Novartis’ investigational interleukin-1β inhibitor canakinumab plus docetaxel failed to show a survival benefit in patients with previously treated locally advanced or metastatic non–small cell lung cancer, but other trials examining its efficacy remain ongoing.
The phase 3 CANOPY-2 trial (NCT03626545) examining the interleukin-1β(IL-1β) inhibitor canakinumab (ACZ885) plus docetaxel in patients with locally advanced or metastatic non–small cell lung cancer (NSCLC) with disease progressing on or after prior platinum-based chemotherapy and PD-1/L1 inhibitor therapy failed to meet its primary end point of overall survival (OS) superiority versus placebo, according to the drug’s developer Novartis.
Investigators on CANOPY-2 will analyze the findings from the trial and are expected to submit their research for presentation at an upcoming medical meeting.
“While results from the CANOPY-2 trial are not what we hoped for in patients with advanced or metastatic non–small cell lung cancer who have been treated with other lines of therapy, these data give us valuable insights into IL-1β inhibition,” John Tsai, MD, head of global drug development and chief medical officer at Novartis, said in a press release. “Ongoing phase 3 studies in non–small cell lung cancer continue evaluating canakinumab in earlier treatment settings. We sincerely thank the patients and clinical investigators involved in the CANOPY-2 study for their partnership.”
Other phase 3 trials of canakinumab across other NSCLC settings that remain ongoing include the CANOPY-1 trial (NCT03631199) of pembrolizumab (Keytruda) and platinum-based doublet chemotherapy with or without canakinumab in patients with previously untreated locally advanced or metastatic nonsquamous and squamous histology and the CANOPY-A trial (NCT03447769) examining the agent versus placebo as adjuvant therapy following complete resection of stage II, IIIA, and certain IIIB (T>5cm, N2 disease) tumors.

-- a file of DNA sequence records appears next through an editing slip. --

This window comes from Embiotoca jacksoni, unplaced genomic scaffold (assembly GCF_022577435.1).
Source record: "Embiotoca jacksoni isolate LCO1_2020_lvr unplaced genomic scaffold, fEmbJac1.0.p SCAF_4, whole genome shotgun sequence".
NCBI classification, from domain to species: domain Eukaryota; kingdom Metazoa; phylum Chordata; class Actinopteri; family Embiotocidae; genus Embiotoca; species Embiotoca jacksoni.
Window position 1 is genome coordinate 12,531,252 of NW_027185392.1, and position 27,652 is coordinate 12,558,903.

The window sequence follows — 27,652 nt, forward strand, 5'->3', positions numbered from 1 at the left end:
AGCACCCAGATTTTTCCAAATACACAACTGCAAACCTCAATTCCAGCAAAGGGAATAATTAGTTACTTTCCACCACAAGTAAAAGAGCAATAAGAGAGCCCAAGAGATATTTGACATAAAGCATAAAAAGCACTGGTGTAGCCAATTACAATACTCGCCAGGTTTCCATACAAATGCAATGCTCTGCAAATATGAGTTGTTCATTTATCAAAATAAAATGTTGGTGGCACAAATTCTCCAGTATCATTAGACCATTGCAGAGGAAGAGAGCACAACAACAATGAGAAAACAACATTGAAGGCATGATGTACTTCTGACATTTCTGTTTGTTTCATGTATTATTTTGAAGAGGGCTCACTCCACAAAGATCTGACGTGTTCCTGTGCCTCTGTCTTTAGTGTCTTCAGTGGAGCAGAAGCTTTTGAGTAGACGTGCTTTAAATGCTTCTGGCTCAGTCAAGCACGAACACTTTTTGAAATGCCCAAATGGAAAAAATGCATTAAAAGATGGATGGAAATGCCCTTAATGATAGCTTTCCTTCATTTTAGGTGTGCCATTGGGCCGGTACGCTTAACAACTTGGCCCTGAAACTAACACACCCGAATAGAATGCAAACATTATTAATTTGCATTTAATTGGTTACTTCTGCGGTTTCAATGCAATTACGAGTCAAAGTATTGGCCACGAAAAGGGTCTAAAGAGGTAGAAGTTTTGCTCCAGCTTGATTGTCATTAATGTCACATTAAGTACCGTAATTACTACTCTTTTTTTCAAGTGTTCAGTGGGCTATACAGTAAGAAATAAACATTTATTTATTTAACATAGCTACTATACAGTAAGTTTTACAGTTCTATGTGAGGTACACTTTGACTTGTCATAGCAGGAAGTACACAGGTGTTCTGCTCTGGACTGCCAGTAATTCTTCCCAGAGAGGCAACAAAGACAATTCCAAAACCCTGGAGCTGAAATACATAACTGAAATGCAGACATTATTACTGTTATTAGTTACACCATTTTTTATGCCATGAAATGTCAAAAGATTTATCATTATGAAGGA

The ongoing CANOPY-1 study has enrolled 673 participants to assess the primary end points of OS and progression-free survival in the patient cohort receiving therapy in the frontline setting. To be eligible, patients must have had histologically confirmed stage IIIB or IV tumors, known PD-L1 status, an ECOG performance score of 0 or 1, and a least 1 measurable tumor by RECIST 1.1. CANOPY-A is actively recruiting, with a target enrollment of 1500 participants who have recovered from all toxicities related to prior systemic therapies and have an ECOG performance status of 0 or 1. The primary end point is disease-free survival.
Canakinumab is a humanized monoclonal antibody that binds selectively with IL-1β, interfering with its interaction with receptors. Early evidence suggested that this mechanism of action inhibits pro-tumor inflammation by enhancing antitumor response, reducing proliferation of tumor cells, and impairing angiogenesis.
Overall, the CANOPY study program was launched after lower rates of lung cancer mortality was observed in patients treated on the phase 3 cardiovascular CANTOS trial (NCT01327846), which looked at canakinumab as a secondary preventative therapy for events in patients who had experienced a myocardial infarction. Since the patient population in the trial was also at high risk for inflammatory cancers—due to advanced age, smoking history, and other clinical factors—investigators were able to determine an association with the agent and a lower incidence of lung cancer.2
1. Novartis provides update on Phase III study evaluating canakinumab (ACZ885) as second or third-line treatment in combination with chemotherapy in non-small cell lung cancer. News release. Novartis. March 9, 2021. Accessed March 9, 2021. https://bit.ly/3rxqN8z
2. Ridker PM, Thuren T, Zalewski A, et al. Interleukin-1β inhibition and the prevention of recurrent cardiovascular events: rationale and design of the Canakinumab Anti-inflammatory Thrombosis Outcomes Study (CANTOS). Am Heart J. 2011;162(4):597-605. doi: 10.1016/j.ahj.2011.06.012